“CHILDREN´S E-RIGHTS IN THE EUROPEAN INFORMATION SOCIETY” is a part of LLM in European Union Law, which is a distance learning programme offered by one of the leading law universities in Spain, the UNED-Spain.
This LLM pathway provides in-depth and up-to-date knowledge of the most important theoretical and practical aspects of EU law focusing on the “Digital Agenda for Europe” within the European Commission Programme titled “Europe 2020” (COM (2010) 245 final) and on the “European Strategy for Better Internet for Children” (COM (2012) 196 final.
“Digital Agenda for Europe” is one of the seven initiatives foreseen in the “Europe 2020 Strategy” to achieve a single digital market. Therefore, it sets out to define the key enabling role that the use of Information and Communication Technologies (ICT) will have to play if Europe wants to succeed in its ambition for 2020. The Commission has identified the seven most significant obstacles to reach this goal (fragmented digital markets, lack of interoperability, rising cybercrime and risk of low trust in networks, lack of investment in networks, insufficient research and innovation efforts, lack of digital literacy and skills and missed opportunities in addressing societal challenges). They have proposed, within the action areas of Digital Agenda concerning “Building digital confidence” not only the review of the EU Data Protection regulatory framework but also the issue of a Code of EU Online Rights by 2012. This Code will summarize existing digital user rights in the EU in a clear and accessible way (Key Action 4).
Although the right to privacy and the protection of personal data are fundamental rights in the EU, and will be included and taken into account in the above mentioned Key Action 4, other specific actions were prepared in parallel, such as the “EU Agenda for Rights of the Child” [(COM (2011) 60 final] because children have specific needs and vulnerabilities and this difference has to be recognized and a proper strategy should be developed.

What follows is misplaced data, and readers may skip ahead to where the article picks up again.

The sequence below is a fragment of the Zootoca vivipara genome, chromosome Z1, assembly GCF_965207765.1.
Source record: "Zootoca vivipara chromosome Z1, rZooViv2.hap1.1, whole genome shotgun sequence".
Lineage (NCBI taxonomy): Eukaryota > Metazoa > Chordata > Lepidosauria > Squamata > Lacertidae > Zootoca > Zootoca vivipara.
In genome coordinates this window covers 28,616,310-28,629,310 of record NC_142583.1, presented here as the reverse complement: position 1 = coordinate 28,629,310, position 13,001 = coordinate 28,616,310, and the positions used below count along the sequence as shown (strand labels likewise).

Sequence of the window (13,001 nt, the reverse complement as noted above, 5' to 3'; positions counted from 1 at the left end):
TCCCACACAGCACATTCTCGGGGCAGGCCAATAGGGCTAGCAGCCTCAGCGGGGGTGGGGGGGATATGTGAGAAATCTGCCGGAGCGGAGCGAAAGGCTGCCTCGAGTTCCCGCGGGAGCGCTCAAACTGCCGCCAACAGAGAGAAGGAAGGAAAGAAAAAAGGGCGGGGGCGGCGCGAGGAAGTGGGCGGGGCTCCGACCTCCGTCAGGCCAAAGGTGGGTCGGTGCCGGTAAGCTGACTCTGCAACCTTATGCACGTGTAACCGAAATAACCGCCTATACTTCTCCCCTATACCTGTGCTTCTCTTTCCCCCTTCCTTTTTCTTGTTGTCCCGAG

Based on this Agenda, the latest Communication from the Commission to other institutions, “European Strategy for a Better Internet for Children”, deals with the particular risks of children in ICT and proposes a new Eco-system to support their needs in order to create a safer, enriching environment for all EU children online. This system will ensure the enforcement of existing EU rules and stimulate further self-regulatory measures. Despite the fact that children are “digital natives”, they are not aware of the potential consequences of their everyday actions, such as putting photos on the network or of the actions of others, for instance, distributing child sex abuse images. Both legislative approaches will be studied on this course.
Both, rapid technological developments and globalization have brought new challenges for data protection and differences in the way that each EU country implements the law, mainly, the centrepiece of existing EU legislation on personal data protection, Directive 95/46/EC, the new “General Data protection Regulation” or REGULATION (EU) 2016/679 OF THE EUROPEAN PARLIAMENT AND OF THE COUNCIL, of 27 April 2016 on the protection of natural persons with regard to the processing of personal data and on the free movement of such data, and repealing Directive 95/46/EC, that It shall apply from 25 May 2018 (Article 99); some of its rules are special rules for minors and because of this new legislative instrument shall be binding in its entirety and directly applicable in all Member States, the minors’ digital ecosystem will be more harmonized. The rules of this contest will be analyzed in this programme.
The topic aims to provide students and professionals with in-depth and up-to-date knowledge of child protection in the field of Information and Communication Technology (ICT) as the most important theoretical and practical aspect of EU law, by focusing on Safer Networking.
The programme will deal in general with the freedom to provide services in the information society; covering also the Directives of data protection and telecommunications and like the form of achieving a single digital market in EU; it concludes with the judicial review of EU law, including the liability of EU industrial self-regulations and the enforcement of both hard and soft-law with regard to the protection of children's rights in national courts and the applicable procedures.
The syllabus covers: an introduction to child protection in safer networking including not only existing EU rules but also the EU legislation made by the industry and the EU: self-regulations, such as The Safer Social Networking Principles for EU or the Direct Marketing:The European Code of Practice for the use of Personal Data in Direct Marketing (FEDMA Code’s Annex).